This miscommunication, dating back to December 2013, involved Syo bringing a friend in to do some possible character designs for the as of then, still unnamed Vocaloid. When he asked Anders about this he replied:

Yes she can, I can’t say that she will have the final say, but she can certainly come up with ideas for the design and if they’re good we’ll use them.

Thinking he had been given the green light to design as he wished both parties would be led on diverging paths with a different artistic vision about how they wanted their end product to be. With a July deadline from Yamaha fast approaching, publishing hired a separate artist, the art revealed at AnimeExpo reveal was submitted to Yamaha and ultimately the design differences between both sides of Ruby’s production was not able to be reconciled.

Inglorious Aftermath

Taking offense to ostensibly having opinions ignored and the alternative design apparently discarded, people reacted poorly, with one individual breaking NDA (Non-disclosure Agreement) and going public with their dissatisfaction.

After the public reveal fans mobilized themselves, the general fandom was agitated, a social media #hashtag was started, the race card was played, and disinformation campaign was put into effect with hundreds of hostile and uninformed mails streaming into PFX’s inbox.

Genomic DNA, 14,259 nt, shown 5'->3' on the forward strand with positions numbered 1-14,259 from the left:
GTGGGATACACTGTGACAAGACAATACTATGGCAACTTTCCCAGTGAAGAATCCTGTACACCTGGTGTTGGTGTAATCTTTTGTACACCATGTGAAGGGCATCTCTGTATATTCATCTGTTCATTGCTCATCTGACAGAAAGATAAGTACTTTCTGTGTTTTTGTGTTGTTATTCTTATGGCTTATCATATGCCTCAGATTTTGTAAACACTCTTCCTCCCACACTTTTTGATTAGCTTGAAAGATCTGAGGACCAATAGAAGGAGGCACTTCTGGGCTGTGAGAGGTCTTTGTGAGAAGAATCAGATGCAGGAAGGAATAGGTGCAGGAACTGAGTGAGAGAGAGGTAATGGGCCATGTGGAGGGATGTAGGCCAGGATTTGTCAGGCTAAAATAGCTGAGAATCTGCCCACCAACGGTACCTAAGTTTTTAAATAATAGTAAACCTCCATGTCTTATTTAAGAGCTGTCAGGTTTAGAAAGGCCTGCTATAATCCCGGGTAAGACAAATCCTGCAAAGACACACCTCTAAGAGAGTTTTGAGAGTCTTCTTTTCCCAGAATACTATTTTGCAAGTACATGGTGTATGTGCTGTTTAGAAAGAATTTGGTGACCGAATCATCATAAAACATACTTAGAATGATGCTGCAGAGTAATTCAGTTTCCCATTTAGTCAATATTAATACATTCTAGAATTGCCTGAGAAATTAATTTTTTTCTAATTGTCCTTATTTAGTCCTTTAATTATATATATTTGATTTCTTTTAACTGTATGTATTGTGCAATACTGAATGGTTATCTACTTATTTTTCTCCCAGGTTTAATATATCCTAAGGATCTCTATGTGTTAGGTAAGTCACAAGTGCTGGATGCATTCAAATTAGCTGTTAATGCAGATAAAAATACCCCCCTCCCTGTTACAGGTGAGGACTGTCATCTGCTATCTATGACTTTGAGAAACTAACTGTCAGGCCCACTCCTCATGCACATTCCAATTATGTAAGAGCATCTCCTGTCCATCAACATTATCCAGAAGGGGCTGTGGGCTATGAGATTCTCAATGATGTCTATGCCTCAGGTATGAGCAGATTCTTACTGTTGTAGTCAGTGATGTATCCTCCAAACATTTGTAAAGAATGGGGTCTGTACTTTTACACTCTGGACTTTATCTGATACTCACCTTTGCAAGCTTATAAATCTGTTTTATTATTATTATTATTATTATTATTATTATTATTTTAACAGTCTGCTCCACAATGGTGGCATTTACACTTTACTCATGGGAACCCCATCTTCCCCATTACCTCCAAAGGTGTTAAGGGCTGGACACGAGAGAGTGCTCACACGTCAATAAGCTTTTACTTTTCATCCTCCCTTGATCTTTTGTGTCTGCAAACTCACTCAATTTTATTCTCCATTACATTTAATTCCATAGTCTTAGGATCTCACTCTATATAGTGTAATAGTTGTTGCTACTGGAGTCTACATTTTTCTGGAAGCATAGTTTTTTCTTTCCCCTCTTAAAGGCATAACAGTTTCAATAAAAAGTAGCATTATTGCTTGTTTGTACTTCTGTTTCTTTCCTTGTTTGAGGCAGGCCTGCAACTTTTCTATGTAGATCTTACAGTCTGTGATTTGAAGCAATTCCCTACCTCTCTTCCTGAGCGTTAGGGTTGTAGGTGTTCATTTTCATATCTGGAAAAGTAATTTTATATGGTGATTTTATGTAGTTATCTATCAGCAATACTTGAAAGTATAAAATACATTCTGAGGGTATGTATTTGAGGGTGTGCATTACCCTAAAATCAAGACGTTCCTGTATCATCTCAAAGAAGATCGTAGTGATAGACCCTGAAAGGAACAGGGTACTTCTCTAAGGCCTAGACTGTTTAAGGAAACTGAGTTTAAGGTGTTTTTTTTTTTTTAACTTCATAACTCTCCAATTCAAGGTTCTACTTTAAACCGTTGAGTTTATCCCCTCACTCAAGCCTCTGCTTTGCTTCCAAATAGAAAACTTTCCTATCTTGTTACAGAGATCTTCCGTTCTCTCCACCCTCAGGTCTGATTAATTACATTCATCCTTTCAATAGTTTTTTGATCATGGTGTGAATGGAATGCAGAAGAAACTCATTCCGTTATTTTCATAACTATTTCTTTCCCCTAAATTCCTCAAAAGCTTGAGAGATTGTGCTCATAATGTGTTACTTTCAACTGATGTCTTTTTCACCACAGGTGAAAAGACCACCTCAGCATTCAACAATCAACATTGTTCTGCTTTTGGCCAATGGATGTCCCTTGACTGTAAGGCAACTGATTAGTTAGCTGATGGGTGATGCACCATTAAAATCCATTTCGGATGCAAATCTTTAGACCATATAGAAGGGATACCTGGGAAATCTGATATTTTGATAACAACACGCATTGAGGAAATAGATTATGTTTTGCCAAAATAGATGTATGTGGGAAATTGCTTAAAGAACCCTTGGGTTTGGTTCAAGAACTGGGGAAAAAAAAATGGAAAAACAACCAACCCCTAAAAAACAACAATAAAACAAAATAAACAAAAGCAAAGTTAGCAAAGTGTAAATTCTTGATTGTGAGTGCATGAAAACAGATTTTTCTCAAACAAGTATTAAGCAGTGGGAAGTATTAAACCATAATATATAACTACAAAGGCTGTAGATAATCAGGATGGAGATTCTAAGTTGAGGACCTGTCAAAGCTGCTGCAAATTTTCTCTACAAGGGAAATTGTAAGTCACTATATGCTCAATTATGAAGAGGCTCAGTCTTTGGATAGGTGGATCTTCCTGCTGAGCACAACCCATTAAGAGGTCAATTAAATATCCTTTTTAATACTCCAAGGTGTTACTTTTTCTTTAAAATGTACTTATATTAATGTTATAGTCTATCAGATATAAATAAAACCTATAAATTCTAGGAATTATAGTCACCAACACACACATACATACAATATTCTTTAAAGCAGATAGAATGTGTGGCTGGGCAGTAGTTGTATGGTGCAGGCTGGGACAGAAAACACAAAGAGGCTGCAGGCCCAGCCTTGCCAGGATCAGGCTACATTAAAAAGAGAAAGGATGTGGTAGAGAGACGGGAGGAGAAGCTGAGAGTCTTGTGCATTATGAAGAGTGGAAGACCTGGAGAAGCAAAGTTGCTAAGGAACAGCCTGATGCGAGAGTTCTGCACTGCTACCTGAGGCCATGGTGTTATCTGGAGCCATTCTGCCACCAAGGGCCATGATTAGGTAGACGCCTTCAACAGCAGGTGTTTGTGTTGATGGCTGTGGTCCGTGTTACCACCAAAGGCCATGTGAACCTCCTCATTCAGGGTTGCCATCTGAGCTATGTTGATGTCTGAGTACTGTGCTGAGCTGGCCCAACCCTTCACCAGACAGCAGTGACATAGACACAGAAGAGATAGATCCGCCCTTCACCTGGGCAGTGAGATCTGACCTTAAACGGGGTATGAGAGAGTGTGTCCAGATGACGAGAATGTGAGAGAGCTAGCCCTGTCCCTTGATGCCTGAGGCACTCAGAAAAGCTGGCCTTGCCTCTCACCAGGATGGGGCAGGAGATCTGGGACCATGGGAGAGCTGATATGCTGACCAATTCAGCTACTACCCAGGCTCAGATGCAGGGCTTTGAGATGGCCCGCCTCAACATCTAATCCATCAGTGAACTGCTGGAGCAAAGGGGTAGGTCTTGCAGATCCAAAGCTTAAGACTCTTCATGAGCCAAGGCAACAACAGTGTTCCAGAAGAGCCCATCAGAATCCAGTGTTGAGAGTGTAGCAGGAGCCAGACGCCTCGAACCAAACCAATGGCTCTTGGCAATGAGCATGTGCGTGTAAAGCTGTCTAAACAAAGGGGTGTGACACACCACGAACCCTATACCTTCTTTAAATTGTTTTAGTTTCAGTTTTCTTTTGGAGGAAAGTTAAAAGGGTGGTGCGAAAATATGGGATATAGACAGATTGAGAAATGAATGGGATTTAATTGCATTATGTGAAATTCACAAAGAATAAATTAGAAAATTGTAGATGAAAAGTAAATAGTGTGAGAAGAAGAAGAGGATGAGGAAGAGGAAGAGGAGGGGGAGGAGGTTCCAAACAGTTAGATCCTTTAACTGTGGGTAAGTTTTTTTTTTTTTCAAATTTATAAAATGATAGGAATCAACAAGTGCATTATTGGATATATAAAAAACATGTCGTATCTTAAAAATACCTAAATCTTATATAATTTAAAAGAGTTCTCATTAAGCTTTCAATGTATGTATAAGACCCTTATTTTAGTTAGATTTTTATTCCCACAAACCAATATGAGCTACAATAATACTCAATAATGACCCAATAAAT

How Things Stand

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Despite all of the drama Ruby is still on track to production. In fact Ruby has already been mastered at YAMAHA. When asked about the possibility of change PowerFX responded that it was still a possibility, but it would be at great expense, would require certain conditions, and the final date to do so was “12:00 July 9th”, likely Japanese Standard Time. At the time of press that is 12 hours from now.

Good news is with that “final” deadline literally right around the corner that means Ruby is in a good state, has passed her Yamaha certification, and that she is ready to go “gold” where the final masters for her inevitable physical release will finally be etched. No word yet on a release schedule or “official” demos, but we will post the news as it happens now that Ruby has finally made her debut.

A Non-Conclusion

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You can probably guess how I feel based on the heading and image embedded above about my person conclusions. Sadly, those opinions are unsuitable for the main “news” namespace and you can expect a related VocaRant sometime following. – Hentai

 

Editor’s Notes

  1. ^ Actual project titles are never explicitly stated. Above titles are inferred from their described roles.